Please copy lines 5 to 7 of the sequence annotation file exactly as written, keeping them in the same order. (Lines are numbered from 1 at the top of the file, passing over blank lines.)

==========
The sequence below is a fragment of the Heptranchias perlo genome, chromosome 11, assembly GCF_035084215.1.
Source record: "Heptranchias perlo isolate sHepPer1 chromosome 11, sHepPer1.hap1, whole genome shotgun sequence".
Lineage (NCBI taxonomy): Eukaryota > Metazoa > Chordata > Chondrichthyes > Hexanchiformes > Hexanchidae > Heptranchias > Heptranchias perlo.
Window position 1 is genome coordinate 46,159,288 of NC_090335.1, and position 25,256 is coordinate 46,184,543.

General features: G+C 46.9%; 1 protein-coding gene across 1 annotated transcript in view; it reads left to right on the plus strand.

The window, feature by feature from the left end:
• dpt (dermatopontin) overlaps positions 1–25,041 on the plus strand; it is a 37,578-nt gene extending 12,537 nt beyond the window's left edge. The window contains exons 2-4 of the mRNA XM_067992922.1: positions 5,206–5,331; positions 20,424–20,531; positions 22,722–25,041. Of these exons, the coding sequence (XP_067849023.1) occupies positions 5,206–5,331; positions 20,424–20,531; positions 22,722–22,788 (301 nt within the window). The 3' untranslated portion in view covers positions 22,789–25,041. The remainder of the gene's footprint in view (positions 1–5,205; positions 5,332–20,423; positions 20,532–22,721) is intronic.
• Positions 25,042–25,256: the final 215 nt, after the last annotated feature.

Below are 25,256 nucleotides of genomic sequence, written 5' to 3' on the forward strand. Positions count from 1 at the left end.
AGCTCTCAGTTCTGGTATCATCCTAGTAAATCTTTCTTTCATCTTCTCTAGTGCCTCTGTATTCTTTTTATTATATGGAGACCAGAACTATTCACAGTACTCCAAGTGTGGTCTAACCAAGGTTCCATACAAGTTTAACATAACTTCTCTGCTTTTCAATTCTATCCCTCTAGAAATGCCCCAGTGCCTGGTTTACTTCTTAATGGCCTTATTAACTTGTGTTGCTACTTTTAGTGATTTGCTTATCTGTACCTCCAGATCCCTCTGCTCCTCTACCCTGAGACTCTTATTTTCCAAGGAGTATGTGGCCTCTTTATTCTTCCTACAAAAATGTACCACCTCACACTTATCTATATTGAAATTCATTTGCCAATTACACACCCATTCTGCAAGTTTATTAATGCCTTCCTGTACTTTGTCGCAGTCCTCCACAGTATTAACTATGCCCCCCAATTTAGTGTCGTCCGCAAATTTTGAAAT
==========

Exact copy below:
General features: G+C 46.9%; 1 protein-coding gene across 1 annotated transcript in view; it reads left to right on the plus strand.

The window, feature by feature from the left end:
• dpt (dermatopontin) overlaps positions 1–25,041 on the plus strand; it is a 37,578-nt gene extending 12,537 nt beyond the window's left edge. The window contains exons 2-4 of the mRNA XM_067992922.1: positions 5,206–5,331; positions 20,424–20,531; positions 22,722–25,041. Of these exons, the coding sequence (XP_067849023.1) occupies positions 5,206–5,331; positions 20,424–20,531; positions 22,722–22,788 (301 nt within the window). The 3' untranslated portion in view covers positions 22,789–25,041. The remainder of the gene's footprint in view (positions 1–5,205; positions 5,332–20,423; positions 20,532–22,721) is intronic.